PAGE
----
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Bruno Dubuc, Patrick Robert, Denis Paquet, and Al Daigen

Monday, 21 March 2016
Awareness as a Temporary Breakdown of the Brain’s Functional Networks

When you become consciously aware of something, what exactly is happening in your brain? Or stated differently, is there a geography of neuronal connections that is specific to becoming aware of a stimulus (for instance, a stimulus that is presented very briefly, so that you may or may not become aware of it)?

This is not a new question. It amounts to asking whether there are particular brain networks that are essential to awareness, or whether awareness instead emerges from the connectivity of large areas of our sensory and associative cortexes. This latter, global approach received support from a study published in March 2015 in the Proceedings of the National Academy of Sciences of the United States of America, entitled “Breakdown of the brain’s functional network modularity with awareness”, by Douglass Godwin and two collaborators.

In this study, the authors briefly presented their subjects with an image, then analyzed the functional connectivity of the brains of those subjects who reported having consciously perceived the image. What the authors observed in these cases was a sudden reduction in the functional modularity of the brain and a corresponding increase in large-scale neuronal communication throughout the brain’s circuits.

We should note here that scientists already know that there is no “awareness centre” in the brain, just as there is no “centre” for fear or for anything else. But the brain does have what are known as functional networks, meaning somewhere between 5 and 20 areas that tend to modify their activity together in certain situations. A number of such networks have been identified, and some of them have even been given names, such as the dorsal attention network, the control network, and the default mode network.

To draw an analogy, when you ask Google Maps for directions between two cities, it offers you one route—typically the shortest—through the highway network, but often also offers you one or two longer, alternative routes. Just as the highway network does for vehicles, the anatomical network of your brain’s neuronal pathways offers nerve impulses a variety of different routes that they can travel. Unlike anatomical imaging methods such as diffusion MRI, functional connectivity imaging attempts to show which of the possible routes a nerve impulse is actually travelling. And just as drivers often prefer certain routes, functional connectivity imaging shows that nerve impulses often travel certain preferred paths as well.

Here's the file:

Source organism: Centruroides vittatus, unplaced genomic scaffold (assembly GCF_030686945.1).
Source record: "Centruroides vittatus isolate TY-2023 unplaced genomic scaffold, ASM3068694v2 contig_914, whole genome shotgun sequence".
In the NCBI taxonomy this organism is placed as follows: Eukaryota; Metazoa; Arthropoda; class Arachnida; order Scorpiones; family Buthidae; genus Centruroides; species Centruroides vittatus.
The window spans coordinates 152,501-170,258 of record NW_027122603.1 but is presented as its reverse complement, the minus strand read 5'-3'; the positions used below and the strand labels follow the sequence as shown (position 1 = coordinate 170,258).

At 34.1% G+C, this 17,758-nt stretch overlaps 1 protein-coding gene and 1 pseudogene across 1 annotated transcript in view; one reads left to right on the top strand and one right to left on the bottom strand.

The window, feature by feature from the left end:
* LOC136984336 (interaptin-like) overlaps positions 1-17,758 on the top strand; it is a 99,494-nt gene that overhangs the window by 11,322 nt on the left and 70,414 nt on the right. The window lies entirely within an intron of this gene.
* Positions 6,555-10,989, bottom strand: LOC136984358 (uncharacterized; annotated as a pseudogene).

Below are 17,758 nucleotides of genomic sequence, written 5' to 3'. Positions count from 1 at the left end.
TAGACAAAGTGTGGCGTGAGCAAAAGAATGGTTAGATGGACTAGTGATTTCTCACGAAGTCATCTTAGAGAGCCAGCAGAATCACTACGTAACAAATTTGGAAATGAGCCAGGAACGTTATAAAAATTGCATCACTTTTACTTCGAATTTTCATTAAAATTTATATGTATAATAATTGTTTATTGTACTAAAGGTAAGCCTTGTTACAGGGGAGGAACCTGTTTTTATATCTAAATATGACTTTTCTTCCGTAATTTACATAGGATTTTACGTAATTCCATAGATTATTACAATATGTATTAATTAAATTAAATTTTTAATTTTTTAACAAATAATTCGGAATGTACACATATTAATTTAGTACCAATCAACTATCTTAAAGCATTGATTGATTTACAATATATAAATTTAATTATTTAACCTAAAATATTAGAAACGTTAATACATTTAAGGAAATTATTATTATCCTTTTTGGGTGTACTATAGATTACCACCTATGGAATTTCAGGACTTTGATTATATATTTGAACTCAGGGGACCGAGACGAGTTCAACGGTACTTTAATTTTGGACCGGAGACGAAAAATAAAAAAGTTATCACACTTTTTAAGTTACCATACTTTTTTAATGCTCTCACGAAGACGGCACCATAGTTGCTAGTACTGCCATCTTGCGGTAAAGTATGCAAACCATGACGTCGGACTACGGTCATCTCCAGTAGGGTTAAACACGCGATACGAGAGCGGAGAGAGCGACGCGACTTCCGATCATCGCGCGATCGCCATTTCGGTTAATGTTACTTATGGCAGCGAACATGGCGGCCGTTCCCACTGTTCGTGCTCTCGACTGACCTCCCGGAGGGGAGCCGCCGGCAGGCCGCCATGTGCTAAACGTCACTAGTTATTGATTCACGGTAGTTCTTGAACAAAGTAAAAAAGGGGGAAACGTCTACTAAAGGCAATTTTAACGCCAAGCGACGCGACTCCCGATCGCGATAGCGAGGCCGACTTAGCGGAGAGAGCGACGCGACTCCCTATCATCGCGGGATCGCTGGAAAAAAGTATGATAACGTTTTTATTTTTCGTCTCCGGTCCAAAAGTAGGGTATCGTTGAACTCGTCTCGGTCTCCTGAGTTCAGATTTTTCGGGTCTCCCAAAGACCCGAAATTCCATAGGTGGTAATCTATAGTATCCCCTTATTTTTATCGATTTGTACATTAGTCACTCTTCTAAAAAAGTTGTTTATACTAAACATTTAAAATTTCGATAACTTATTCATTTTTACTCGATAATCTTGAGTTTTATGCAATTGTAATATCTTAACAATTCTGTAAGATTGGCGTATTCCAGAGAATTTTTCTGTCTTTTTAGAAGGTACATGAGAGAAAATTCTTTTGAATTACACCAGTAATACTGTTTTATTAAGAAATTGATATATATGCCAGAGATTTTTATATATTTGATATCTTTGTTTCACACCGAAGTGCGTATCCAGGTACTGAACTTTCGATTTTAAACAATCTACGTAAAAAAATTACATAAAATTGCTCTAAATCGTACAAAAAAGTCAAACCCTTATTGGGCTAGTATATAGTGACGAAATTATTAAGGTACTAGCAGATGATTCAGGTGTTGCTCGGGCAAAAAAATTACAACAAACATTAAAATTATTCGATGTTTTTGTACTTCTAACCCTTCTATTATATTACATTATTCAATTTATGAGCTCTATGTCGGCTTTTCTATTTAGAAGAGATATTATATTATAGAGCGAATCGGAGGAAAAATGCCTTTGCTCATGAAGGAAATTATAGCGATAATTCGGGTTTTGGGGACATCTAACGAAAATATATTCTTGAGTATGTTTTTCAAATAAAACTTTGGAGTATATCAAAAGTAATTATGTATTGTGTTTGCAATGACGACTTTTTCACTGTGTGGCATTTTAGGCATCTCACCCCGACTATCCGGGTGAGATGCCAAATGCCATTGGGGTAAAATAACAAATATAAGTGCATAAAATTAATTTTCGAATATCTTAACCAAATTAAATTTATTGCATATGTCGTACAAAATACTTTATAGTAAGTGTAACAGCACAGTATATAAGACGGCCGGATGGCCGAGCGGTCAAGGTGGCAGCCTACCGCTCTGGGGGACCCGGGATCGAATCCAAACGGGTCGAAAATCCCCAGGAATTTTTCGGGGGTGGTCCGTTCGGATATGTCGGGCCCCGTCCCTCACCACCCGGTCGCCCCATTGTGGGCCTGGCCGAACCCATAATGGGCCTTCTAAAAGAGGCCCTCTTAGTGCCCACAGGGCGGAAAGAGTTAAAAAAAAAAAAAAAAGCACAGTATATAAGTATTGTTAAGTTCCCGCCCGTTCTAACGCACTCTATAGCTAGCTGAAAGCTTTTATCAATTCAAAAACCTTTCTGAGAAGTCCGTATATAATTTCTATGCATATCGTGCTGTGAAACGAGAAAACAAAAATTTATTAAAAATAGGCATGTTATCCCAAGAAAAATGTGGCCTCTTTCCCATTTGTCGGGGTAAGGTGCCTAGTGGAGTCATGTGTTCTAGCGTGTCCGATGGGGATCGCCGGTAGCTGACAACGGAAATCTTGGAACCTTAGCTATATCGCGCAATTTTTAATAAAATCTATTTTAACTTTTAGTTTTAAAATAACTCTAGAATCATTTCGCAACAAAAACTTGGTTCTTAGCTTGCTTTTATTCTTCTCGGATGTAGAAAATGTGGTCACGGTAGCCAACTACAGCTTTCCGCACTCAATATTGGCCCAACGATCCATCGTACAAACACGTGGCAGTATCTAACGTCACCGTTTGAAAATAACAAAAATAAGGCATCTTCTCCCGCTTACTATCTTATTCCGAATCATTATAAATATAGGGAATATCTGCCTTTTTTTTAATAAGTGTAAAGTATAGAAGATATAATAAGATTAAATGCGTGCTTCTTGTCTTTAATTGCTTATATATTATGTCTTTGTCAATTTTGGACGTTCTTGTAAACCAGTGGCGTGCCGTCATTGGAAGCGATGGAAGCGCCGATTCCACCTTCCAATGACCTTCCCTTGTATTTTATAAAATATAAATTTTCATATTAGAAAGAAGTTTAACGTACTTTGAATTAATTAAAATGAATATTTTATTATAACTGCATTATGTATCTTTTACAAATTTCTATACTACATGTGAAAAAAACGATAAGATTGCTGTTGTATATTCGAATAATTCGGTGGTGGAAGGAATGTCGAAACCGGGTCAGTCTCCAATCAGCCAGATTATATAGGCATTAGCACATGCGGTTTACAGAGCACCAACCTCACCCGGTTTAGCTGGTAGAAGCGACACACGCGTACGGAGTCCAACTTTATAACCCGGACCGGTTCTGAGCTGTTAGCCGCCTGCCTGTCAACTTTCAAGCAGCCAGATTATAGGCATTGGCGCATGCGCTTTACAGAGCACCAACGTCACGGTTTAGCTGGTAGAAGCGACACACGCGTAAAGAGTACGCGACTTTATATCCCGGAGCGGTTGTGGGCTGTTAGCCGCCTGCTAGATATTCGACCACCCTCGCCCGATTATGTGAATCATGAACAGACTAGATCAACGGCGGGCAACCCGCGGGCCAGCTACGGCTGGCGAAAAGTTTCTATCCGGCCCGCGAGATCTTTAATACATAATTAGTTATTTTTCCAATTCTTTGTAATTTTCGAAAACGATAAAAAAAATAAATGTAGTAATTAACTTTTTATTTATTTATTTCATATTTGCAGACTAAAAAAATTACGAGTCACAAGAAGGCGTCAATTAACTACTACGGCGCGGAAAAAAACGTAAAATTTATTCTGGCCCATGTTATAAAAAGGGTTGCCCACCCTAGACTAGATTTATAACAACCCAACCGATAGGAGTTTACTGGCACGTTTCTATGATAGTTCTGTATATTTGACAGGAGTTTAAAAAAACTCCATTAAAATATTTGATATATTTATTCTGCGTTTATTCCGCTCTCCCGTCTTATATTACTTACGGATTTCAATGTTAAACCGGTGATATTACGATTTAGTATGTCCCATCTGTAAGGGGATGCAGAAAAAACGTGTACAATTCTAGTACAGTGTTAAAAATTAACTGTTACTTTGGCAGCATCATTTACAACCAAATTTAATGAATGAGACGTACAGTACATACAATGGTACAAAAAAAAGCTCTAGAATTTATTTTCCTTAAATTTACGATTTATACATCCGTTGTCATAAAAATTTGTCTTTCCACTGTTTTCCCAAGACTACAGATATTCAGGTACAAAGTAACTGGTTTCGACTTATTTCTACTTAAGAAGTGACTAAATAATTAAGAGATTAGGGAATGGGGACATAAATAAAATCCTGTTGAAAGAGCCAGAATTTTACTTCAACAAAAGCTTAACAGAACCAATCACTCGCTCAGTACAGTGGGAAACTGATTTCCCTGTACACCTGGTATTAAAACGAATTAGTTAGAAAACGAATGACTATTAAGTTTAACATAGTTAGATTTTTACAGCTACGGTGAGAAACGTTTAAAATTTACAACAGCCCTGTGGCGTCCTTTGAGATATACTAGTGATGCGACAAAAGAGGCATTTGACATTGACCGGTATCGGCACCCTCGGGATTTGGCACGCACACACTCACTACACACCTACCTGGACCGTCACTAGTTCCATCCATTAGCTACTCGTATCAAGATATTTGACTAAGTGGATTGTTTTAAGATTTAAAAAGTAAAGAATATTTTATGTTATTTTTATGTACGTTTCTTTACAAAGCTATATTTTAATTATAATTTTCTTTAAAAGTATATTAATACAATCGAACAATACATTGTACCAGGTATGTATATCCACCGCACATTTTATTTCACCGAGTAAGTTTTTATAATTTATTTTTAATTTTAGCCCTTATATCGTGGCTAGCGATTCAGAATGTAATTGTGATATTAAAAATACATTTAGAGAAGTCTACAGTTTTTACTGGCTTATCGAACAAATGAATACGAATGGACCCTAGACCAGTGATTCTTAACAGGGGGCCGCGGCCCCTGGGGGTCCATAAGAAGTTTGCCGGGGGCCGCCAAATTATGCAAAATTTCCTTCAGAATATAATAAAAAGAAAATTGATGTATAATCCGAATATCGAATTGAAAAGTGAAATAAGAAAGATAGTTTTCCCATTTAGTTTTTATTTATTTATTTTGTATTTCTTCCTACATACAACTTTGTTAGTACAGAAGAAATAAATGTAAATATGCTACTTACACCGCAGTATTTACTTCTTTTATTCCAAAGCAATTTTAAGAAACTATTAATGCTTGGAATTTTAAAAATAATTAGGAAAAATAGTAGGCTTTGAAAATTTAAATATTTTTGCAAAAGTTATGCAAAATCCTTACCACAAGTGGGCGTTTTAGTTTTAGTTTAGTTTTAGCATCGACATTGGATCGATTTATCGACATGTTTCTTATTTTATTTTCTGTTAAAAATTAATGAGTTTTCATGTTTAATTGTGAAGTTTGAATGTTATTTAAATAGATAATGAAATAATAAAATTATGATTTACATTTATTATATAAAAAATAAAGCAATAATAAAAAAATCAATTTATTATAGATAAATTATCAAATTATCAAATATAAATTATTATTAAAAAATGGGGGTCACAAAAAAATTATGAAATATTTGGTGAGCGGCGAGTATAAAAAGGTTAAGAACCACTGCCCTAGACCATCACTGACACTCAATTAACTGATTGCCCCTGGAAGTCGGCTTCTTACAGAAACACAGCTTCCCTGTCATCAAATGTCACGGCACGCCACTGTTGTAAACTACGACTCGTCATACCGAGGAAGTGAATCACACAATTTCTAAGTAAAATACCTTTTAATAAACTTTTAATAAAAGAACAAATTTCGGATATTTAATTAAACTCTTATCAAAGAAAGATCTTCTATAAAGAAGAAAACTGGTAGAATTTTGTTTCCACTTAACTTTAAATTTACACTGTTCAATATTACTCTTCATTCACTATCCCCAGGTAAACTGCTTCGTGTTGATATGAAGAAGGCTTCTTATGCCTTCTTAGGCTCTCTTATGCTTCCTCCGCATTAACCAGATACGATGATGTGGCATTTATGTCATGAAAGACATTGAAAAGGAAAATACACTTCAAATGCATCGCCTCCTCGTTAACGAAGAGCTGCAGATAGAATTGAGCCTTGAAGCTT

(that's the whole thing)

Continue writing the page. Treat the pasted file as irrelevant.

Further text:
When you consciously perceive a stimulus, it is the boundaries of these individual circuits, sometimes known as brain modules, that tend to break down, while the connectivity of large regions of the cortex increases. Thus conscious awareness seems to be more like an orchestra playing a symphony than one instrument playing a solo.

This musical metaphor is fairly consistent with certain “global” theories of consciousness, such as the neuronal workspace proposed by Bernard Baars, or the integrated information theory of Giulio Tononi.

These results are also consistent with the unified way that we actually experience our world. Just as we do not, for instance, experience a visual world juxtaposed on an auditory world, the brain activity that occurs when we have a global conscious perception of an object involves highly multimodal connectivity, engaging both the sensory and the associative regions of the brain. Thus we perceive the object’s colour, texture, odour, and sound simultaneously.

But before you assume that the global approach to awareness is completely true and the local approach is completely false, remember that in the brain, nothing is that simple. For example, one study published in 2014 suggested that the claustrum, a subcortical structure that is connected with practically every other part of the brain, may act somewhat like an ON/OFF switch for consciousness, because when the researchers stimulated this structure electrically, their subjects became unconscious instantly.

i_lien Network theory suggests consciousness is global in the brain
i_lien State Of Mind: Network Theory Suggests Consciousness Is Global In the Brain, Rises From Cooperative Activity
a_lien Breakdown of the brain’s functional network modularity with awareness
a_lien Electrical stimulation of a small brain area reversibly disrupts consciousness

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